Healthcare Costs, Quality Improvement

How Sentara Healthcare achieved the standard of care in glycemic management, and your organization can, too.

Paul Chidester, MD, recently retired Vice President of Medical Affairs with Sentara Healthcare, describes the health system’s journey from devastating adverse events to clinical excellence and best practices in glycemic management.

From 2008 to 2019, I served as Vice President of Medical Affairs at Sentara Healthcare, a 12-hospital not-for-profit health system with 2,700+ beds serving communities throughout Virginia and northeastern North Carolina.

Around the time of the Affordable Care Act, we, like most other health systems, had not yet moved towards value-based care contracting. Our clinical integration infrastructure was nascent and we were in growth mode within fee for service. That said, we’d always had a deep focus on patient safety and quality outcomes. It was jarring when in 2008, several of our patients expired in the hospital as a result of poor diabetes management, brought on by prolonged hypoglycemia. We recognized then that as a preventable adverse event, hypoglycemia should not be considered a “rite of passage” for hospitalized patients and should simply never happen, period. We needed to address hypoglycemia much like earlier approaches to hospital-acquired conditions such as central line-associated blood stream infections and ventilator-associated pneumonias.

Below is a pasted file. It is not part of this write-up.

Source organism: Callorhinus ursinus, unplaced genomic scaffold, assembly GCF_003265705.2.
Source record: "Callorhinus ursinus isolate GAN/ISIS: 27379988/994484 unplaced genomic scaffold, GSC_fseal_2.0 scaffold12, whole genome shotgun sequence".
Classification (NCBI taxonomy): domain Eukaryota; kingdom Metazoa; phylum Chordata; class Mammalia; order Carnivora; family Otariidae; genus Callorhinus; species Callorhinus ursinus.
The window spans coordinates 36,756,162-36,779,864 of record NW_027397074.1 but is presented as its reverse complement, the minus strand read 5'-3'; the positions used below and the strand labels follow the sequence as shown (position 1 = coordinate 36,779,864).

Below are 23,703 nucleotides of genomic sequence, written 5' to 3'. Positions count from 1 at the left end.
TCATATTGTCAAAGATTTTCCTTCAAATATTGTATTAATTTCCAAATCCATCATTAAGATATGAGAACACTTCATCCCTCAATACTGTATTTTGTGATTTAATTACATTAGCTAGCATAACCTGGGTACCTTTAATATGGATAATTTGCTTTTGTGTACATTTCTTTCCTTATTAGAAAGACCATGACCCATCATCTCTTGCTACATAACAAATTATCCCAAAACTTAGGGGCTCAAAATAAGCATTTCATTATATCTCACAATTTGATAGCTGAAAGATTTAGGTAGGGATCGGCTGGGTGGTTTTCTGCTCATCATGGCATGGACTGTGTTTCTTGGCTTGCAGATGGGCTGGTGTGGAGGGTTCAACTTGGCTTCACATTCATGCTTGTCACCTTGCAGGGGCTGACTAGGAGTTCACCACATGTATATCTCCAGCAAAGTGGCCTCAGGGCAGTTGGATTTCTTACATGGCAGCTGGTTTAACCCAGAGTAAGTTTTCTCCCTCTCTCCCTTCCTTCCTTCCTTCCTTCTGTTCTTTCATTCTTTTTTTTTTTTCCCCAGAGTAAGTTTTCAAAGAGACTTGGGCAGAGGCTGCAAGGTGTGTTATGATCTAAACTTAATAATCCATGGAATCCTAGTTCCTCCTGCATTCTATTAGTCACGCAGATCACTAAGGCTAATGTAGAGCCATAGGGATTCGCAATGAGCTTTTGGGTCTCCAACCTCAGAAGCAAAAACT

Over the next several years, we instituted a number of policy, infrastructure, and (ultimately) technology initiatives designed not only to significantly reduce incidence of hypoglycemia, but also end high blood sugar levels post-surgery, thereby reducing infections, time to heal, patient complications and length of stay. The qualitative (satisfaction) and quantitative (outcomes) results were phenomenal, and I’m eager to share a synopsis of our journey with you.

In 2008-2009, as part of our initial SCIP (CMS Surgical Care Improvement Project) initiatives, we recognized that patients with diabetes were at greater risk in the hospital than other patients. Upon analyzing our data, we found that individual patients would often have multiple episodes of hypoglycemia during a single hospitalization, and our overall hypoglycemia rate for all glucose measurements exceeded three percent. Given several devastating patient outcomes, as I previously mentioned, we realized our approach to diabetes management needed to change, and that hypoglycemia was in fact a safety event to be tracked and avoided

In 2009, we formed a multidisciplinary glycemic control steering committee that I chaired, with representation from nursing, pharmacy, diabetic education, information technology and other areas. In our efforts to curb hypoglycemia, we began by developing a weight-based basal bolus insulin order set within our EMR to guide clinical staff in the administration of insulin, and eliminated the use of sliding scale insulin. Additionally, we facilitated a large educational effort for front-line clinicians and ordering physicians.